It’s important to create and foster a culture of vulnerability when it comes to taking breaks. Let’s face it, working with these adorable little humans is hard work, and sometimes it can be overwhelming. Just like we expect parents to take breaks when needed, this should be offered to our amazing teachers as well. When teachers are feeling like they just need a moment to regroup and breathe, they should feel empowered to ask for that. At our center, when one of our teachers is having one of those moments, they can go on the walkie talkie and ask for one of the directors to come to their room for a moment. Then we just have this little signal that when one of the directors enters the room, they know immediately that this is just for a little mental health break. 

We also encourage our teachers to take mental health days as needed. This can be a half day, full day, or full vacation, depending on if they are part time or full time. For our full time employees, we actually require that they take at least five days off consecutively so they can experience a full break rather than just a day here or there. 

We often have free snacks, drinks, coffee, and tea available daily for the staff to enjoy on their breaks, and we provide a nice space for them to do so. 

  1. Do a temp check 🌡️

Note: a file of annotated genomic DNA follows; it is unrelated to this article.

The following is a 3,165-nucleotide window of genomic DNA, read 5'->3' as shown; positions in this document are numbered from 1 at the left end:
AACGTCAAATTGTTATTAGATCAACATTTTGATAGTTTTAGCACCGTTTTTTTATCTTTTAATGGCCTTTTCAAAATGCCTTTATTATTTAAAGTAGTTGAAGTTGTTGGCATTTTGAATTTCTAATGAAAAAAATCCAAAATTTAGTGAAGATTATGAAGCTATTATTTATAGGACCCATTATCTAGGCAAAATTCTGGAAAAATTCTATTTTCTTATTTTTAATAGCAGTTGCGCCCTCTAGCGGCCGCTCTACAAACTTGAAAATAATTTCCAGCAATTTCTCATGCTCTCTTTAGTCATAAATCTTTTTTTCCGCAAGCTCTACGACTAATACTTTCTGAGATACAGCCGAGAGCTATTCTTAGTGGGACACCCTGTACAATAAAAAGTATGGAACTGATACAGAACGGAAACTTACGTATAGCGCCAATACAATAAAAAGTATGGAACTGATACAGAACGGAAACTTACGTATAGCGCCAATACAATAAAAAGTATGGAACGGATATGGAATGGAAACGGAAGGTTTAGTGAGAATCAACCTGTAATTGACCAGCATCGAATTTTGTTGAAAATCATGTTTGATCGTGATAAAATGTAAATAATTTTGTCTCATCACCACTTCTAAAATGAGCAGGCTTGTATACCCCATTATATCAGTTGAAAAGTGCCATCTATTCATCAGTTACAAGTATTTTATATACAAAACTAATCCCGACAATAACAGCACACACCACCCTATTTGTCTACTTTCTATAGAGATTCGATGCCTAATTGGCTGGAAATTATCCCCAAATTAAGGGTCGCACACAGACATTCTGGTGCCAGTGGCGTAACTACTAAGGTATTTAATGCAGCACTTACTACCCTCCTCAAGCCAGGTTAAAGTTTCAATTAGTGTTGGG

As our task lists get long and as our school year gets started, it’s easy to forget to check in on how our teachers are doing. Besides popping in daily to the classrooms, and in addition to observing for evaluations, I try to do at least quarterly “temperature readings” with staff. This consists of one-on-one time where the staff member has the opportunity to share how things are going personally and professionally. They share any new information, any concerns, and their wishes and goals. I take notes during this time and try hard to follow up on their needs for accountability and care. It’s so important to make sure the staff can speak freely and openly, and not feel threatened or apprehensive about sharing their honest thoughts. Creating a safe space for that is vital.

These are just some ways to give your center a boost in morale. All of these five suggestions can be summed up with one word: relationship. When someone knows they are needed, cared for, and loved, they show up and do well. Let’s make sure we are always assessing how we care for staff and make sure they feel empowered to share. Of course a good paycheck is important and one of the main reasons teachers stay. But even more than that, teachers stay on board for the long haul with a happy heart when they are appreciated and loved. 

What are some ways you boost morale at your center? Comment below!

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Missy Knechel

Missy is a professor in the early childhood department at Eastern University and director of Victory Early Learning Academy, a childcare center that she started ten years ago. Prior to that, she taught Kindergarten and second grade for a total of 10 years. She has been married to her best friend, Jason, for 18 years, and together they have four beautiful children ages 8, 9, 12 and 13 in the suburbs of Philadelphia, PA. In her spare time, Missy loves to bake, read historical fiction, sing karaoke and travel to Central America on short term missions.